McDonald's (NYSE:MCD) earnings release this morning shows, once more, the type of financial engineering and "one-shots" that has propelled the top-line EPS that has, in turn, boosted MCD's stock price. This has been a consistent theme with MCD for several quarters now.
It is not sustainable.
The Facts Behind the "Good" Numbers
2016Q3 will be the last full quarter that shows the benefit of SSS comps from All Day Breakfast ("ADB") that was introduced in 2015Q4. 2017Q1 will be the first fully comparable QtoQ of two quarters that both had ADB. I don't expect to see the kind of SSS comps increases that MCD has boasted in the last several quarters in that coming first quarter of 2017.
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That said, even ADB could not rescue MCD's declining store traffic. For the nine months ended September 30th, store transactions decreased by 0.1%, compared to a decline of 3.1% for the comparable nine months ended September 30, 2015, before ADB was introduced. In my view, that shows a company that is simply being successful at bailing water from a sinking boat. It's doing nothing to patch the holes in its boat.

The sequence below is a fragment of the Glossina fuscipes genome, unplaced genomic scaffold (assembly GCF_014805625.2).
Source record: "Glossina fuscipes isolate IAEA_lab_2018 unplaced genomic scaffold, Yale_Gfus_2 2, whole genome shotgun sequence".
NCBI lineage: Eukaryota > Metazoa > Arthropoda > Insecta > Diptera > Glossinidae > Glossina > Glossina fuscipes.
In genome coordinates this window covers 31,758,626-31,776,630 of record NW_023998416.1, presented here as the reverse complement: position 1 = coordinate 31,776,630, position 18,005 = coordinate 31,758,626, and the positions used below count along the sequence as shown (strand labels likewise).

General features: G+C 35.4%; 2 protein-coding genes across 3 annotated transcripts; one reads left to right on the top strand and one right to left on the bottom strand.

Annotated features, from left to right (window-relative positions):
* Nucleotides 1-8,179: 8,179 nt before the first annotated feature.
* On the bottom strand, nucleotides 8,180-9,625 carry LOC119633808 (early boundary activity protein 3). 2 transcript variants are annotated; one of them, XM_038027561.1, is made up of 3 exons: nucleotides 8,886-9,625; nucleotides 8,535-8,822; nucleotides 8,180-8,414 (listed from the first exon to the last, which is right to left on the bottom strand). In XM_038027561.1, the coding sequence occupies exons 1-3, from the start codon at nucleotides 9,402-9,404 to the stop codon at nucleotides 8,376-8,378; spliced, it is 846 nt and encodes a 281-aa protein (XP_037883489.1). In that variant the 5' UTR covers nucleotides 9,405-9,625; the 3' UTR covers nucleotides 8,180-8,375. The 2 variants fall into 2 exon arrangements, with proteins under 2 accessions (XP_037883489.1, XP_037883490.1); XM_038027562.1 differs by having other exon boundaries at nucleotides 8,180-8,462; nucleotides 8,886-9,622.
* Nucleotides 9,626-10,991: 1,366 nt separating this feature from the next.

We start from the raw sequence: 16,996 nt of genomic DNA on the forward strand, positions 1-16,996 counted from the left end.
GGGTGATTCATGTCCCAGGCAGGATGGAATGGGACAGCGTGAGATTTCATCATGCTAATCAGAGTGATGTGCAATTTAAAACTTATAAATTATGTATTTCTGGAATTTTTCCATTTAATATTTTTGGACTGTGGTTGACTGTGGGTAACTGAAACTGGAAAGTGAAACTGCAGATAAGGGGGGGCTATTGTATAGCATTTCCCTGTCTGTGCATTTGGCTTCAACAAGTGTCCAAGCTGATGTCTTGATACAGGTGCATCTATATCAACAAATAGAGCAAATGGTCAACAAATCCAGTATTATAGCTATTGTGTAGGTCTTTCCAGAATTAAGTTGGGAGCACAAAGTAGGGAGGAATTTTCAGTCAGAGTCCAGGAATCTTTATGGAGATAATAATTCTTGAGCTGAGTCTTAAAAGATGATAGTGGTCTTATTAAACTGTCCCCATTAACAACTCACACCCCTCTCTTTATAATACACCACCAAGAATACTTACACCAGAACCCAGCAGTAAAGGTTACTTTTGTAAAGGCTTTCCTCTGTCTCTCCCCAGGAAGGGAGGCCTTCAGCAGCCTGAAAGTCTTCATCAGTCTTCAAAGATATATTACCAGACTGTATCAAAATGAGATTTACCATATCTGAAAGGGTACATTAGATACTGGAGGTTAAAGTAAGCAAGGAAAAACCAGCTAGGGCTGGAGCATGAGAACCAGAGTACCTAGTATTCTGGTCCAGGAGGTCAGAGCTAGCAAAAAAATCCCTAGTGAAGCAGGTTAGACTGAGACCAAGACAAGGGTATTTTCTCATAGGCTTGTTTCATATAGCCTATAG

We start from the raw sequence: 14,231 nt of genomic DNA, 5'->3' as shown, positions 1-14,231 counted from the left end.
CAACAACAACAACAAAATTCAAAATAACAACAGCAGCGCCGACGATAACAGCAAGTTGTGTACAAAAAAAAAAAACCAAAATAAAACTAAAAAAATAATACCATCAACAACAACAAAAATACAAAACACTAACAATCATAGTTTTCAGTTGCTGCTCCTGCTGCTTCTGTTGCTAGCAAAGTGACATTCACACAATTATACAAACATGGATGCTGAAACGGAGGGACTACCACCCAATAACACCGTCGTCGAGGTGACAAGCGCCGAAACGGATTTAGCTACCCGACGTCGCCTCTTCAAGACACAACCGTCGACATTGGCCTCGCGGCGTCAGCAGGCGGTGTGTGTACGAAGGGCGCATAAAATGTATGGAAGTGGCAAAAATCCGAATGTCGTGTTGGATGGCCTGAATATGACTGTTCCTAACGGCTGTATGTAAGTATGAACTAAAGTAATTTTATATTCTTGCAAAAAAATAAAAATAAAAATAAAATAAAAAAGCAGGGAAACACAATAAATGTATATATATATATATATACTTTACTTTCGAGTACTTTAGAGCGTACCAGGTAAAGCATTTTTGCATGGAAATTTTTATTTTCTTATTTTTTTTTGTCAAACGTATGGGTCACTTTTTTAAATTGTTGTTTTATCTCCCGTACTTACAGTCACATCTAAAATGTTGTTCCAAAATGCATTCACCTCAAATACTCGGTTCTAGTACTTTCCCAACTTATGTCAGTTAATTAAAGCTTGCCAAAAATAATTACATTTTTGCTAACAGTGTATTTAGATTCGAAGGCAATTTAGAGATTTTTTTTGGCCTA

For the quarter, total operating costs decreased by $298 million compared to last year, but operating income increased only $107 million. That's because revenue decreased by $191 million from the comparable quarter last year. MCD's income actually decreased by 3% from $1,309.2 billion in 2015Q3 to $1,275.4 in 2016Q3. EPS, though, was boosted by an additional stock buyback of an additional 87 million shares for the comparable quarters. Had the share buyback not occurred, and the number of shares had remained steady, EPS would have been just $1.36, a decrease from the $1.40 in 2015Q3. Granted, that EPS is also affected by special charges and currency fluctuations, but the decline in transactions cited in the previous paragraph speaks volumes.